Question 4: How do I know if my Cress furnace temperature controller is calibrated correctly?

Simple! Unless you check it, you don’t know. For that reason I always suggest customers purchase the Cress pyrometer with their furnace. It does several things.

First, with the thermocouple supplied, setting directly on the parts being heat treated, the operator will know for certain when the parts are at austenizing temperature instead of relying on ambient air temperature inside the chamber. That means less opportunity of over cooking, or under cooking parts.

Second, it also acts as a check against the temperature recorder readings in the event there is a wide difference, which would indicate either one or the other is out of calibration.

Question 5: I don’t always have time to temper my parts so I put them into my Cress furnace and temper them the next day when I get to work. Is this OK?

NO!!!! After quenching a part, it is loaded with freshly created Martensite. Martensite is a fine grain structure, but in the un-tempered condition it is extremely unstable. It is so unstable it can literally explode and send razor sharp shrapnel like pieces 25’ in all directions. It can be triggered by performing a hardness test, heating it, chilling it, vibrations and especially impact.

In addition, it is a fact that an un-tempered part that sits at room temperature for over 2 hours loses so much in good attributes, that economically it would be best to anneal the part and re-start the heat treat process from the beginning. The un-tempered part will still retain its hardness and will temper and on the surface look just fine; but the fine grain structure will have gotten course, and will refuse to transform additional Martensite as usually happens during the tempering process.

Solution: Never start heat treating unless you have time to complete the entire process. If you absolutely cannot finish, then quench the part to below 150oF, then put it back in your Cress furnace (make sure management, the fire inspector and your insurance company approve of an unattended furnace in operation) and raise the temperature back above 200oF and you may leave it there till the next morning or till the following month, and it will temper and form the proper martensite structure. Just avoid letting it sit at room temperature. In fact, if permitted, you can temper the parts at the correct tempering temperature instead of the over 200oF temperature. Remember, you can under-temper a part, but you can never, ever over-temper a part by holding too long. Tempering temperatures will not over cook a part.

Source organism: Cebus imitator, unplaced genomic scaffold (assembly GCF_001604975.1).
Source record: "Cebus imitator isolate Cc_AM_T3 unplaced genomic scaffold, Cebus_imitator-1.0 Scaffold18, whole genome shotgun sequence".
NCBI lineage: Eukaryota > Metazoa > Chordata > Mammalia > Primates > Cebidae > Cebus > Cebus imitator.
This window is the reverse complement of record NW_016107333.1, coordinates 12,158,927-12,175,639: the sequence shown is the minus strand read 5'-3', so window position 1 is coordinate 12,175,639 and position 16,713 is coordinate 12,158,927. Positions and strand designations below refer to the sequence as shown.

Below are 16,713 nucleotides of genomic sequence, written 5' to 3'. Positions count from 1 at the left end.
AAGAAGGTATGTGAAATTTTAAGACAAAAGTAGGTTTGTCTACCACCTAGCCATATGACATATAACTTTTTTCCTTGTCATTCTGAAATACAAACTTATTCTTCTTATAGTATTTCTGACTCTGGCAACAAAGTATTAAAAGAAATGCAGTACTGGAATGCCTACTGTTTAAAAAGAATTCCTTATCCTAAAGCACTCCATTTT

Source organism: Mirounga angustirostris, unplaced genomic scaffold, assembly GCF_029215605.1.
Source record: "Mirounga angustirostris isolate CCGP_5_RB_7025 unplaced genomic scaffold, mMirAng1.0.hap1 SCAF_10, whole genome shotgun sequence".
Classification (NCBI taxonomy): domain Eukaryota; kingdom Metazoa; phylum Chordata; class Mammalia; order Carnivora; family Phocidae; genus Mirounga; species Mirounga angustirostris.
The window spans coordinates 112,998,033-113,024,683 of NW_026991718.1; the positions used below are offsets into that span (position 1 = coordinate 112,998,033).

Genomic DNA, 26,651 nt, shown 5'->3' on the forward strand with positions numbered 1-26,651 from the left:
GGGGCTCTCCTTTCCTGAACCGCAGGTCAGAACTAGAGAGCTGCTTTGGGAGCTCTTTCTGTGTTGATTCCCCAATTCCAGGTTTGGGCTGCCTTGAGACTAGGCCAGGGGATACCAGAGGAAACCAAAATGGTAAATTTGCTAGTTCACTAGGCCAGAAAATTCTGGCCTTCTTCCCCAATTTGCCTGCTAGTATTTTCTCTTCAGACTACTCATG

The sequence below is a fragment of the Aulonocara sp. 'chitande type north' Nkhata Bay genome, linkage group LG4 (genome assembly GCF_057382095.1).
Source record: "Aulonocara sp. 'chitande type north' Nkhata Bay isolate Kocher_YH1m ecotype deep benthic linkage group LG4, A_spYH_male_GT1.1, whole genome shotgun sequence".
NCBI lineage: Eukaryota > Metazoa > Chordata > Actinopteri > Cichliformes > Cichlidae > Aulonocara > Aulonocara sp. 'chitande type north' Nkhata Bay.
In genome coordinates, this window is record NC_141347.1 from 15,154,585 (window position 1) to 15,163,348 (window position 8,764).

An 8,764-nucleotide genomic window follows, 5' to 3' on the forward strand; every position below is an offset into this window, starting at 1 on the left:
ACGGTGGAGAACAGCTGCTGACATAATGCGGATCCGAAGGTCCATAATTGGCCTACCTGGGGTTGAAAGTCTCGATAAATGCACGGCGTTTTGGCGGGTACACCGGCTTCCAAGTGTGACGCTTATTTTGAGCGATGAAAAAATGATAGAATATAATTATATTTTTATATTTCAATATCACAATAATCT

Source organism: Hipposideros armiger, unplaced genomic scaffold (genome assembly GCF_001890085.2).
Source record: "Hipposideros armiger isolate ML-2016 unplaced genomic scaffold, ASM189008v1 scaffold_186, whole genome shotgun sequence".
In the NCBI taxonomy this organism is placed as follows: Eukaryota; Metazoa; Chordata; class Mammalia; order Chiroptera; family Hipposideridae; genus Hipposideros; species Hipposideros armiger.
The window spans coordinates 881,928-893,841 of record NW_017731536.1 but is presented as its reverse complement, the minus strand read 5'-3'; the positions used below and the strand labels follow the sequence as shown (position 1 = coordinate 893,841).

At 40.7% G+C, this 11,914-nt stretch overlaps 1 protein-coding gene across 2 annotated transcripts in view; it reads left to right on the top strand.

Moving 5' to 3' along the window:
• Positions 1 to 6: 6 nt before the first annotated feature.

The material presented in this article is intended for general educational information only. It should not be used for a specific application without careful analysis and study of the intended use. Anyone using this information or relying on it assumes all risk and any liability arising from their applications and use.

COPYRIGHT © April 2007, by Advisor In Metals

The author, Bill Bryson, Advisor In Metals has had numerous years and extensive experience in the heat treating of tool steels. He has conducted over 250 seminars to leading companies in the U.S. to train their tool makers and engineers on proper steel selection and heat treatment practices. He is also the author of the book called “HEAT TREATMENT, SELECTION AND APPLICATION OF TOOL STEELS” published by Hanser-Gardner Publications.

If you want practical information on the heat treatment process in understandable everyday language, inquiry to: Advisor In Metals or via e-mail at Information about the book or seminars is available on line at: Advisor In Metals